For those of you who have bought my latest book and learned the method, you will find more complementary-warp patterns in the second half of my second book. However, I should tell you that the patterns I include in that book tend to be larger ones (lots of threads for making wide bands) and many may not be suitable for inkle looms.

And, while on the topic of my various books, I thought I would take this opportunity to explain what they are about and what the difference is in the techniques that are taught in each one. As interest has grown in my latest book, I have had a few people writing to me asking me to tell them about these differences and so I have decided to go into that here in this post.

Firstly…. what in the world is the ”complementary-warp” structure?

 

”Complementary”means that both faces of the woven cloth are structurally identical, with their colors reversed. A motif that is dark on a light background on one face will appear as a light motif on a dark background on the other. A double-faced band is produced. Within this large category called ”complementary-warp” there are several varieties that are woven in the highlands and lowlands of South America.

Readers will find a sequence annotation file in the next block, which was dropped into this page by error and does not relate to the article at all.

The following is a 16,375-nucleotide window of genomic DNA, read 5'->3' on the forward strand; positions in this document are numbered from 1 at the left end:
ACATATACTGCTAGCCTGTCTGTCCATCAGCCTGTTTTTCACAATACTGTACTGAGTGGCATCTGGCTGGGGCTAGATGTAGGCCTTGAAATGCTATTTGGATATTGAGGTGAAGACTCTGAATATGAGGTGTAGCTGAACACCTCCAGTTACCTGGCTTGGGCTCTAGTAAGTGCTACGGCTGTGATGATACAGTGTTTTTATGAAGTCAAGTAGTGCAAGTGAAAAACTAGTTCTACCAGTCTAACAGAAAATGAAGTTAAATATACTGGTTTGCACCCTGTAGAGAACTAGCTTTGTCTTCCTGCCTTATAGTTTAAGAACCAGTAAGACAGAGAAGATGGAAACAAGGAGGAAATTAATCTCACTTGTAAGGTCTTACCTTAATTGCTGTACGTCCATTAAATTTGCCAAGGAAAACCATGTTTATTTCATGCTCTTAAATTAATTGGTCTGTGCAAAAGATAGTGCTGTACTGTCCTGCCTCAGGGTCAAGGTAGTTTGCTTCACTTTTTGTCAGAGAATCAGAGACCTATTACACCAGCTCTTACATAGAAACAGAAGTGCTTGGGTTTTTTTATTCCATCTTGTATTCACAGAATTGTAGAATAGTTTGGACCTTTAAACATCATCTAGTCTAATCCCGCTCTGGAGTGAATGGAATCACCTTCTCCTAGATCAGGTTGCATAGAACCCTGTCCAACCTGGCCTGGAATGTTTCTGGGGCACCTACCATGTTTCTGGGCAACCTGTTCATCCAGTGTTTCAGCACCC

One variety involves aligning the warp-floats so that little spots or ”pebbles” are created. That form is commonly known as ”pebble weave”. Here are the two faces of a pebble weave band with its characteristics spots. This is one kind of  arrangement that exists within this larger category called ”complementary-warp”…

Another way of aligning the floats can give a very solid, rather than spotty, look to the pattern and background. This form is often called ”intermesh”… (some weavers don’t push the warp threads close together which results in a fabric that has a more open ”meshy” look rather than the very solid-color look, shown below, that I prefer). This is yet another variety within the larger category called ”complementary-warp”.